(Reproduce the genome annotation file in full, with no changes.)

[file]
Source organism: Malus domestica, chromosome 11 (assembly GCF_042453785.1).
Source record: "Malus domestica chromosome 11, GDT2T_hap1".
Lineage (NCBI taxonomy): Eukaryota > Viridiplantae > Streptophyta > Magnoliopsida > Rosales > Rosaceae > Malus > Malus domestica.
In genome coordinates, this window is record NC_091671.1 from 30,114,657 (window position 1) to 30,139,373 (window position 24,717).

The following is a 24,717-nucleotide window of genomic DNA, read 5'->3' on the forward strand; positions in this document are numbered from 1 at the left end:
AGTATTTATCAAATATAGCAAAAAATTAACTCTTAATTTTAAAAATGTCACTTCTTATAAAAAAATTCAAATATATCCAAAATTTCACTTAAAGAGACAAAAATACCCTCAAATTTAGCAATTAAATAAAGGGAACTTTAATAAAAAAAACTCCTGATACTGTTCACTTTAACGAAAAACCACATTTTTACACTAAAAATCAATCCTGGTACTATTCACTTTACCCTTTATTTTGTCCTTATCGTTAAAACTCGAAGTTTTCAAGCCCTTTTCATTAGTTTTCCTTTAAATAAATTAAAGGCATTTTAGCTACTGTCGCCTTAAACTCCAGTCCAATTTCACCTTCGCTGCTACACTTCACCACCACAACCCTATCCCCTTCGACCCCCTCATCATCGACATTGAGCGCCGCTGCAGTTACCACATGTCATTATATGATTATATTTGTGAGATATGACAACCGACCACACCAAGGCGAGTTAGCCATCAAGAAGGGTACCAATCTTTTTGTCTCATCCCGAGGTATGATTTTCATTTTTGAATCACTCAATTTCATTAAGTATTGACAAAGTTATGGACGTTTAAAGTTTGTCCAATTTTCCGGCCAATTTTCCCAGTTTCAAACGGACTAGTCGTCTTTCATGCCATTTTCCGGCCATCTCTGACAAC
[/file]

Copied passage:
Source organism: Malus domestica, chromosome 11 (assembly GCF_042453785.1).
Source record: "Malus domestica chromosome 11, GDT2T_hap1".
Lineage (NCBI taxonomy): Eukaryota > Viridiplantae > Streptophyta > Magnoliopsida > Rosales > Rosaceae > Malus > Malus domestica.
In genome coordinates, this window is record NC_091671.1 from 30,114,657 (window position 1) to 30,139,373 (window position 24,717).

The following is a 24,717-nucleotide window of genomic DNA, read 5'->3' on the forward strand; positions in this document are numbered from 1 at the left end:
AGTATTTATCAAATATAGCAAAAAATTAACTCTTAATTTTAAAAATGTCACTTCTTATAAAAAAATTCAAATATATCCAAAATTTCACTTAAAGAGACAAAAATACCCTCAAATTTAGCAATTAAATAAAGGGAACTTTAATAAAAAAAACTCCTGATACTGTTCACTTTAACGAAAAACCACATTTTTACACTAAAAATCAATCCTGGTACTATTCACTTTACCCTTTATTTTGTCCTTATCGTTAAAACTCGAAGTTTTCAAGCCCTTTTCATTAGTTTTCCTTTAAATAAATTAAAGGCATTTTAGCTACTGTCGCCTTAAACTCCAGTCCAATTTCACCTTCGCTGCTACACTTCACCACCACAACCCTATCCCCTTCGACCCCCTCATCATCGACATTGAGCGCCGCTGCAGTTACCACATGTCATTATATGATTATATTTGTGAGATATGACAACCGACCACACCAAGGCGAGTTAGCCATCAAGAAGGGTACCAATCTTTTTGTCTCATCCCGAGGTATGATTTTCATTTTTGAATCACTCAATTTCATTAAGTATTGACAAAGTTATGGACGTTTAAAGTTTGTCCAATTTTCCGGCCAATTTTCCCAGTTTCAAACGGACTAGTCGTCTTTCATGCCATTTTCCGGCCATCTCTGACAAC